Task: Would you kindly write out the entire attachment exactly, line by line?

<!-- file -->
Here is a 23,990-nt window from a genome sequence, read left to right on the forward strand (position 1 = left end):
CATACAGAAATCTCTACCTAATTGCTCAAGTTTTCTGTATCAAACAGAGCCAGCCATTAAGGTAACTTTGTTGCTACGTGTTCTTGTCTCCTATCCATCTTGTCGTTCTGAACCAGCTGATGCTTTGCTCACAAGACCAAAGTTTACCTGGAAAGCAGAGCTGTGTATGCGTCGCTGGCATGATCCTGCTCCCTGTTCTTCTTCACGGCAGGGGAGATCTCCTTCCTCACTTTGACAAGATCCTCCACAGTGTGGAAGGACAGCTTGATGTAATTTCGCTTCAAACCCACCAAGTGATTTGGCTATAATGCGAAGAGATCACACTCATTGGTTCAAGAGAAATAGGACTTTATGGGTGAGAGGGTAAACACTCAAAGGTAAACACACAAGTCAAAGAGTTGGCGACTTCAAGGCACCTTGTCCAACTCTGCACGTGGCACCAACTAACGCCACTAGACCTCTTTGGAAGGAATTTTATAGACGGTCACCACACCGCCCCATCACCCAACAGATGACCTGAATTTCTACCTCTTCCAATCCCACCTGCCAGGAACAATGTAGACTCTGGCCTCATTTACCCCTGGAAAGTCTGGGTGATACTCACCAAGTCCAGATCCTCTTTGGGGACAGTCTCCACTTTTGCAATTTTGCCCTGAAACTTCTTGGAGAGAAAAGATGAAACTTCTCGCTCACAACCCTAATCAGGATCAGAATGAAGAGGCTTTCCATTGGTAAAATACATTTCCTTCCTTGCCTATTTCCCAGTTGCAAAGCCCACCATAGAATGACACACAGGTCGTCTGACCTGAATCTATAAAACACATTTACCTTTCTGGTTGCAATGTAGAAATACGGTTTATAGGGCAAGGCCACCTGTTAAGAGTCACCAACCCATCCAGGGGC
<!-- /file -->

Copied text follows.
Here is a 23,990-nt window from a genome sequence, read left to right on the forward strand (position 1 = left end):
CATACAGAAATCTCTACCTAATTGCTCAAGTTTTCTGTATCAAACAGAGCCAGCCATTAAGGTAACTTTGTTGCTACGTGTTCTTGTCTCCTATCCATCTTGTCGTTCTGAACCAGCTGATGCTTTGCTCACAAGACCAAAGTTTACCTGGAAAGCAGAGCTGTGTATGCGTCGCTGGCATGATCCTGCTCCCTGTTCTTCTTCACGGCAGGGGAGATCTCCTTCCTCACTTTGACAAGATCCTCCACAGTGTGGAAGGACAGCTTGATGTAATTTCGCTTCAAACCCACCAAGTGATTTGGCTATAATGCGAAGAGATCACACTCATTGGTTCAAGAGAAATAGGACTTTATGGGTGAGAGGGTAAACACTCAAAGGTAAACACACAAGTCAAAGAGTTGGCGACTTCAAGGCACCTTGTCCAACTCTGCACGTGGCACCAACTAACGCCACTAGACCTCTTTGGAAGGAATTTTATAGACGGTCACCACACCGCCCCATCACCCAACAGATGACCTGAATTTCTACCTCTTCCAATCCCACCTGCCAGGAACAATGTAGACTCTGGCCTCATTTACCCCTGGAAAGTCTGGGTGATACTCACCAAGTCCAGATCCTCTTTGGGGACAGTCTCCACTTTTGCAATTTTGCCCTGAAACTTCTTGGAGAGAAAAGATGAAACTTCTCGCTCACAACCCTAATCAGGATCAGAATGAAGAGGCTTTCCATTGGTAAAATACATTTCCTTCCTTGCCTATTTCCCAGTTGCAAAGCCCACCATAGAATGACACACAGGTCGTCTGACCTGAATCTATAAAACACATTTACCTTTCTGGTTGCAATGTAGAAATACGGTTTATAGGGCAAGGCCACCTGTTAAGAGTCACCAACCCATCCAGGGGC